Notes & queries
Each month our experts answer readers’ wine queries and share their knowledge
Protecting against hail
There’s been more bad news about severe hail damage in French vineyards. Is it feasible for producers to erect physical barriers against it? If so, what would be the cost implications? Thomas Boorman, Brussels Christophe Coupez responds: Indeed, statistics show that weather damage is becoming more frequent, and the consequences worse. Yes, physical barriers such as nets have proved their efficiency against hail, and yet until very recently it was not permitted to use nets to protect a vineyard producing AP wines. However, a surprise INAO announcement in mid-July means that, following three years of experimentation in Burgundy, hail nets can now be used – although there are still some who object. Depending on the density of planting, the cost may vary between €10,000 and €20,000 per hectare. It might add about 15 cents to the cost of producing a bottle, so perhaps an additional 30p-50p on the retail price in the UK, depending on the distributor.
Wines for a wedding
Our family has a wedding day tradition of serving wine from the child’s birth year. My daughter was born in 2017, but it appears this was a pretty patchy year, with decent reds such as Château Mouton Rothschild already quite highly priced. Any advice? KP, Bromley Anthony Rose replies: Vintage Port or cru classé Bordeaux from the year of a child’s birth is a traditional 18th birthday gift, but neither of these wine styles are typical wedding fare. If you can’t be sure when (or if) your daughter will get married, buy a wine that serves double duty as celebration or consolation. I suggest a mix of Charles Heidsieck Mis en Cave 2017 (based on the 2016 vintage); dry German Grosses Gewächs Riesling from Dönnhoff, Dr Loosen, Kühling-Guillot or Schäfer-Fröhlich; a good, middle-ranking Bordeaux stayer such as Capbern, Clos du Marquis, Meyney, Ormes de Pez or Potensac or, budget permitting, Les Carmes Haut-Brion. Keep the wines in tip-top condition, and I also suggest trying at least one of each at intervals to give time, should any be peaking early or exceeding expectations, to make satisfactory alternative arrangements.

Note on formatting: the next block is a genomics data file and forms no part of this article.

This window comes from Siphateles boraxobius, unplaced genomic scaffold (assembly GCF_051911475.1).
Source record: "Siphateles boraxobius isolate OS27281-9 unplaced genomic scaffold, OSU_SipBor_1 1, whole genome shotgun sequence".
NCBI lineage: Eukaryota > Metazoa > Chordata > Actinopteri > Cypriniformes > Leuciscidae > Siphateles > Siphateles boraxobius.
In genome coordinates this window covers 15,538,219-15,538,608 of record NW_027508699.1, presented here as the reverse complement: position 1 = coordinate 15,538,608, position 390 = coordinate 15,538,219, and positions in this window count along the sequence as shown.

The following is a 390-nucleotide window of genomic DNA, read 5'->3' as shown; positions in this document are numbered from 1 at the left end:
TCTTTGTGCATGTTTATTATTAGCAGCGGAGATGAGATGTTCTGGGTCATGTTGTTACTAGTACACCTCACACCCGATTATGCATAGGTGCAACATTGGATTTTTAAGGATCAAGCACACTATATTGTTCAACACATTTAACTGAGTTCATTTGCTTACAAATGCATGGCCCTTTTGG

Waste not, want not
What do producers do with old barrels once they’ve come to the end of their useful life? Malcolm Elliott, by email Sally Easton MW replies: What’s ‘useful’ differs by producer. New barrels do two key things: impart flavour and oxygenate. Flavour is used up after about three years, so for a producer who wants 100% new oak every year, the ‘old’ barrels will still have a couple of years’ flavour in them. Buying these could be good value for another producer. Domaine de l’Ostal-Cazes in Minervois, for example, uses barrels from Bordeaux classed growth Château Lynch-Bages (also owned by the Cazes family).
If the oxygenation effect of barrels is the key parameter, age becomes less important – ‘useful’ might then be measured in tens of years. Oak also absorbs some of the liquid it contains, so second-uses can also include crossover benefits in other drinks, for example whiskies finished (spending their last months of maturation) in barrels that have previously been used to store Port, Sherry or Madeira, so that the whisky absorbs nuances of the fortified wine that previously filled the barrel. More recently we’ve seen a USA wine aged for a couple of months in old Bourbon barrels.
For a final imaginative re-use, or up-cycling in current jargon, small pieces of furniture can be made, such as chairs and side tables. Long gone are the pub garden flower pots.
Below: staves from an old barrel can make a pleasing garden chair